New policy established for posthumous degree requests

Haljit BasuljevicReporter

A newly approved policy will allow students who died before completing their degree to be awarded an honorary certificate upon request of their family members.

Math professor and Faculty Senate President Maria Diamantis said it was not until before spring break that the policy had been written, finalized and sent to the president’s office for approval.

The proposal includes details on the requirements a student would have if he or she were to receive a certificate for their work, she said.

For the most part, accruing at least 75 percent of the credits needed would deem the student eligible for a degree certificate. This applies to undergraduates as well as graduates.

If the completed credit percentage falls lower than that standard, then the family will receive a recognition of academic achievement and memoriam, she said.

“We will make the recommendation and the student’s family will receive the degree,” said Diamantis. “If the student is less than that, then the family receives a certificate recognizing the number of credits completed, et cetera.”

The request for the proposal usually comes from a family member or the department within which the student was studying.

She also said making a request and having it approved is not restricted to any department. Afterward, a family representative, if they choose this option, can receive the degree at commencement ceremony. If not, then they can opt to receive it at a private ceremony.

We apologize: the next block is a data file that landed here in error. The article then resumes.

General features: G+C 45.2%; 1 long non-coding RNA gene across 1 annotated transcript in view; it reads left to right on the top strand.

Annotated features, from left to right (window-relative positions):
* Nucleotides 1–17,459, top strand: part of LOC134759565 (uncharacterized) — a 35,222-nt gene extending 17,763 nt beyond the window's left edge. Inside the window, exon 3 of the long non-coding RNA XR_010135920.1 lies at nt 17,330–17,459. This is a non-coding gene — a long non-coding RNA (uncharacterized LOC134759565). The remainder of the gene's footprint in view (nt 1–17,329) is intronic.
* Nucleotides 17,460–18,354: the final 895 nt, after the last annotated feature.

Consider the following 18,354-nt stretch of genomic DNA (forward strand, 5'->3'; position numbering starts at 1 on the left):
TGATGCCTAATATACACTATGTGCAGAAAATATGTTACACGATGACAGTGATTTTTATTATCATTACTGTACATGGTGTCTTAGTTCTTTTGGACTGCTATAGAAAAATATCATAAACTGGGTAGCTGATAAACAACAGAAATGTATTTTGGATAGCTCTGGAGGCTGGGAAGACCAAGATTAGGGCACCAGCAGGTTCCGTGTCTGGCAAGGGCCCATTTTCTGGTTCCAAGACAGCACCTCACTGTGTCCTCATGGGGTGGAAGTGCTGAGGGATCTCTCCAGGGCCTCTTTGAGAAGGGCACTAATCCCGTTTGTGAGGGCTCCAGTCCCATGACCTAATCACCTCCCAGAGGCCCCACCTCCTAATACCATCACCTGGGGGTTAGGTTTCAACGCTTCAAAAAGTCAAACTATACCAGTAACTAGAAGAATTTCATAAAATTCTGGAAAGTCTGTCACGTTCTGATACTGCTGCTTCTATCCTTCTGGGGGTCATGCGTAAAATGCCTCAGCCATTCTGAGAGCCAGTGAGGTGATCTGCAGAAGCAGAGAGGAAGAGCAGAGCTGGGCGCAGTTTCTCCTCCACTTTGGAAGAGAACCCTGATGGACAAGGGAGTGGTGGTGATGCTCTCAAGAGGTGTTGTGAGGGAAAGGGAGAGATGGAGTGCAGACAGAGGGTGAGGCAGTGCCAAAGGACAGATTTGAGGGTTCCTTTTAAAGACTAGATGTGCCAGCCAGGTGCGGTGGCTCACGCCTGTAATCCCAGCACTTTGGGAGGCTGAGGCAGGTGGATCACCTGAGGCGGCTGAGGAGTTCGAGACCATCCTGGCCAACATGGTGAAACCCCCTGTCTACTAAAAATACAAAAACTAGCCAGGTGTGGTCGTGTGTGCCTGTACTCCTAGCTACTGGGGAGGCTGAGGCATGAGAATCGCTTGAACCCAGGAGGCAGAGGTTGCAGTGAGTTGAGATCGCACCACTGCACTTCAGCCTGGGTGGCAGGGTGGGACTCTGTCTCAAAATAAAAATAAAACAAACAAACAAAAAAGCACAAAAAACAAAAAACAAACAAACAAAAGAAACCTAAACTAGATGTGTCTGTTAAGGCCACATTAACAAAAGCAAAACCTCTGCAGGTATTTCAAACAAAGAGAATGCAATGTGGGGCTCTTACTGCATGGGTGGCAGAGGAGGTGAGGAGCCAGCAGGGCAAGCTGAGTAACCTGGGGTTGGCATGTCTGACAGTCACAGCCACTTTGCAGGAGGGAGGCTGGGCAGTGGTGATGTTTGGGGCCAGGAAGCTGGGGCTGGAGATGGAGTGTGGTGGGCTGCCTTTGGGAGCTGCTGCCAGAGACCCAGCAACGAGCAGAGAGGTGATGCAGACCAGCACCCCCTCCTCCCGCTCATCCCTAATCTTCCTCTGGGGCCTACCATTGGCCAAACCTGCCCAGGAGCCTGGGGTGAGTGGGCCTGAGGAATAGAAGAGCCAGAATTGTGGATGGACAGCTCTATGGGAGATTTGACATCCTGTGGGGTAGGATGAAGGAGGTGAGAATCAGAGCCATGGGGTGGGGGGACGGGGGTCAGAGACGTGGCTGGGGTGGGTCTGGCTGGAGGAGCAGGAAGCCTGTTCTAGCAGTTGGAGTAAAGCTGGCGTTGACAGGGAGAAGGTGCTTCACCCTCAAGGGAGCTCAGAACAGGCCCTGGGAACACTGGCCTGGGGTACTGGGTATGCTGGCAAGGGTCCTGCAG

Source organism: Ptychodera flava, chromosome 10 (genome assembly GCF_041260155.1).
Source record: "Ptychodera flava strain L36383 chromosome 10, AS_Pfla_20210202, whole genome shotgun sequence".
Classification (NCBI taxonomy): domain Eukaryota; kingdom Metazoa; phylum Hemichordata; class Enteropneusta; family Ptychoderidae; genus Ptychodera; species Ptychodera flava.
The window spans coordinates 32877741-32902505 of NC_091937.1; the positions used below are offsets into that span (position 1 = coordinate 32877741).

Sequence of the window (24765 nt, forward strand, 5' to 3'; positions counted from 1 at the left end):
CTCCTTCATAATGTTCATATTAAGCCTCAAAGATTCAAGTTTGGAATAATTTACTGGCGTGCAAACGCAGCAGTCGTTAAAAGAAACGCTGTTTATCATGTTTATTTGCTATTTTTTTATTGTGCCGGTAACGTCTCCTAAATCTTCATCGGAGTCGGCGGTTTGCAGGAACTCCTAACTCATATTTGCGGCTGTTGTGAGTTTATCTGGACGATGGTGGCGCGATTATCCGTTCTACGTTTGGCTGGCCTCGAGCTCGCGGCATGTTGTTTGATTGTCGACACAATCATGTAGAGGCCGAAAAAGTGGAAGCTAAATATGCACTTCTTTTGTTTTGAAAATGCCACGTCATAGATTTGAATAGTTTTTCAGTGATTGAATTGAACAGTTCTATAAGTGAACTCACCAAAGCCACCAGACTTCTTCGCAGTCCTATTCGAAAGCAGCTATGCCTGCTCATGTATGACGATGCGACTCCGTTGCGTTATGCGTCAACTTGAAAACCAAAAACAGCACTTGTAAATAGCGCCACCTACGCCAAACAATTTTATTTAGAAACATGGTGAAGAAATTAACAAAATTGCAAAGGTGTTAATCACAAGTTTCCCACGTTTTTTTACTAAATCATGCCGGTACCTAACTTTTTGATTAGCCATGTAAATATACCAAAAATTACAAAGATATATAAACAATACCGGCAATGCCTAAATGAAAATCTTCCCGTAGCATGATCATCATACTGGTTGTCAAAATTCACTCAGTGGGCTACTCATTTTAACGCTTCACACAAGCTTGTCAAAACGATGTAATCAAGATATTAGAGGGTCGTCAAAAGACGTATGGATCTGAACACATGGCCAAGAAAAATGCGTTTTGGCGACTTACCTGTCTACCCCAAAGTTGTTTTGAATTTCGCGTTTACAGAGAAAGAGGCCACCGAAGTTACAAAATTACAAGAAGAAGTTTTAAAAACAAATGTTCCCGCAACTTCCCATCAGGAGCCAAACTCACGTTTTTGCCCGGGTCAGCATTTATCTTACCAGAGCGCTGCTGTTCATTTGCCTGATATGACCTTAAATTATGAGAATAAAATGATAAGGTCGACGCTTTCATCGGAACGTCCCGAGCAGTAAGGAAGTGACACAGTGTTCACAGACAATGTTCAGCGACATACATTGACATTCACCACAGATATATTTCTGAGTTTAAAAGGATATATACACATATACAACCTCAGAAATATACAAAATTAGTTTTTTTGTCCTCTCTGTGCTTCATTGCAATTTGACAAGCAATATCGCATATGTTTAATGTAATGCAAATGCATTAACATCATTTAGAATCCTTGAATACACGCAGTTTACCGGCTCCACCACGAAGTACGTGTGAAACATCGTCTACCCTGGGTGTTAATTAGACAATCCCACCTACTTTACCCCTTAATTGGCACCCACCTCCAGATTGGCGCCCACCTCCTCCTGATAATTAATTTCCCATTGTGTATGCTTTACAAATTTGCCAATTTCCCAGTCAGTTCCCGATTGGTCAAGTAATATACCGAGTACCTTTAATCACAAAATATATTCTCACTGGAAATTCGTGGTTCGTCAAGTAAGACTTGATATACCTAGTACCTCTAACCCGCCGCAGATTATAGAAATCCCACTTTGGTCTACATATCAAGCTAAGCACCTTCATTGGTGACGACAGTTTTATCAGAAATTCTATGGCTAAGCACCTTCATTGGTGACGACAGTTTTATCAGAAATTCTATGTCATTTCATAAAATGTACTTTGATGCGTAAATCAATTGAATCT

Chair of the Academic Policy Committee and philosophy professor David Pettigrew, said after a request is made the proposal is sent through a chain of commands: from dean to family to president and provost.

He said he felt the policy the university had written was unique in relation to the other universities.

“The other thing was that it provides compassion and recognition for the achievement, [it] honors the students memory, and provides a source of solace for the bereaved family,” said Pettigrew. “Those are things I didn’t see in other policies. That’s what’s it’s all about.”

Because of the low number of untimely deaths amongst students, Diamantis said there was no necessity to rush for the policy to be written and processed.

However, Diamantis took initiative in the beginning of the year to take an in-depth look at how the policy can be structured.

“Sure enough, it’s just happened that this semester we did have a request of a student who passed,” said Diamantis, who has not received full disclosure of the details involving the student.

Photo Credit: Haljit Basuljevic

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